If you earned $35,000 per year and deferred 20% of your income, you would be saving about $538 per month into your retirement account after payment of Social Security and Medicare taxes. If you started at age 22, at an 8% return, that $538 per month would have grown to $2.9 million at age 67. This is an example of the power of time.

Married couples have other opportunities. If you are married and you both work, try living on one income. I have known a number of couples who have based their lifestyle on only one income, even though both worked. By using one income for living and the other for saving, you can have substantial savings upon retirement.

For example, let’s say that between the two of you, you started to save the maximum amount in 2018 of $18,500 per year into one of your retirement accounts at age 22. At an average rate of return of 8%, you would have $8.2 million in your retirement account at age 67. If you cannot live on one salary, with two incomes, at least you have the opportunity to do more saving than if you only had one income.

Many small employers do not offer salary deferral plans. If that is the case, all is not lost. You can set up and manage your own individual retirement account (“IRA”). You cannot deposit as much annually into an IRA as other retirement plans. Your IRA contributions are limited to $5,500 in 2018. If you contributed the maximum of $5,500 per year starting at age 22, at an average rate of return of 8%, you would have over $2.4 million in your retirement account at age 67.

With traditional IRAs, you generally can deduct the IRA deposits from your other income on your Federal 1040 income tax return. Just like with the salary deferral accounts, income on these pre-tax dollars is earned income tax-free until withdrawn. Generally, all distributions from traditional IRAs are taxable to you when they are made.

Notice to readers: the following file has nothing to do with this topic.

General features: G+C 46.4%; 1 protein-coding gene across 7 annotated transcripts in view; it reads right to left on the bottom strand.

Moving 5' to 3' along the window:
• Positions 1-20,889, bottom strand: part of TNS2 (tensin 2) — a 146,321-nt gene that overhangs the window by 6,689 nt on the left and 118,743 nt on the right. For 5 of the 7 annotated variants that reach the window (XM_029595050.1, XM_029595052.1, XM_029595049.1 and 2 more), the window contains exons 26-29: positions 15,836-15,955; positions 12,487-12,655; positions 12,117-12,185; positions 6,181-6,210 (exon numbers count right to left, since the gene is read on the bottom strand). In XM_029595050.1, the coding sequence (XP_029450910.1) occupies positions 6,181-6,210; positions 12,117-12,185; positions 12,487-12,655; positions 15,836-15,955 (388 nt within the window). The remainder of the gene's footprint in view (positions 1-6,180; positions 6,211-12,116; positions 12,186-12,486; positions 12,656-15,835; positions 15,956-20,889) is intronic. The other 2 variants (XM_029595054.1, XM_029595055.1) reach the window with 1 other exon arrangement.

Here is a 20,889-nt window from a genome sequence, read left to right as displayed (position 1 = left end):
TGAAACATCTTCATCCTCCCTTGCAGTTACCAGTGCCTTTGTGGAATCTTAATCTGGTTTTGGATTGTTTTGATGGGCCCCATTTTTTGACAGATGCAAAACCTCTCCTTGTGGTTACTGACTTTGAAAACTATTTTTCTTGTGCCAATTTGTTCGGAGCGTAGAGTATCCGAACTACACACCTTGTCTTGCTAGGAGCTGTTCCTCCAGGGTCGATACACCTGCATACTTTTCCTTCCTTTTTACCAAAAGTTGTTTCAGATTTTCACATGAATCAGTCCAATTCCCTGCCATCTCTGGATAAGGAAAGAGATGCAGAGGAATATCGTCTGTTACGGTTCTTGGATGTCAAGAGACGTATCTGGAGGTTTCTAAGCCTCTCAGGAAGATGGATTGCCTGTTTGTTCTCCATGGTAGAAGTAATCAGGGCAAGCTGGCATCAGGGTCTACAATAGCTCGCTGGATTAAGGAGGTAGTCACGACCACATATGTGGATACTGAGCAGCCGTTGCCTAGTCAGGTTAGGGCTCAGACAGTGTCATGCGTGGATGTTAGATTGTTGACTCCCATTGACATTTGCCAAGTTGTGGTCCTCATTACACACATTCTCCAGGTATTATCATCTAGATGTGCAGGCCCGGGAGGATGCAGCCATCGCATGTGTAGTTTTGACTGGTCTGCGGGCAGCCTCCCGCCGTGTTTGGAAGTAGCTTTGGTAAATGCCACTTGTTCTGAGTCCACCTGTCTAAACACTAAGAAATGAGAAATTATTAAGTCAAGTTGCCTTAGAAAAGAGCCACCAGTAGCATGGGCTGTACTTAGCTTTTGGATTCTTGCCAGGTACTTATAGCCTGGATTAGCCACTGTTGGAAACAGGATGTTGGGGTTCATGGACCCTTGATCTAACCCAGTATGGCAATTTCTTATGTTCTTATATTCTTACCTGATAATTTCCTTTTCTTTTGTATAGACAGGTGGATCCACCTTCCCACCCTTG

Often a better option for younger workers is a Roth IRA. Although contributions to Roth IRAs are not deductible and are made with after-tax dollars, when distributions are made to you after age 59½, they are generally completely income tax-free so long as the contributions to the Roth IRA were made at least five years prior to the distribution.

You usually are not thinking about retirement when you are younger. But this is one of the best times to think about your retirement. Pay yourself first. Put away something every month. Instead of buying a house that you can just barely afford, purchase a smaller home you can easily afford and bank the savings.

And if you save amounts in an IRA, 401(k) or other qualified salary deferral plan, your savings could grow either tax deferred or tax-free. Just because you are younger doesn’t mean that you don’t have to do any retirement or other planning. A little planning early in your life can go a long, long way, save yourself a lot of money and minimize financial issues down the road.

By Matthew M. Wallace, CPA, JD

Published edited January 7, 2018 in The Times Herald newspaper Port Huron, Michigan as: How a  young adult can retire as a millionaire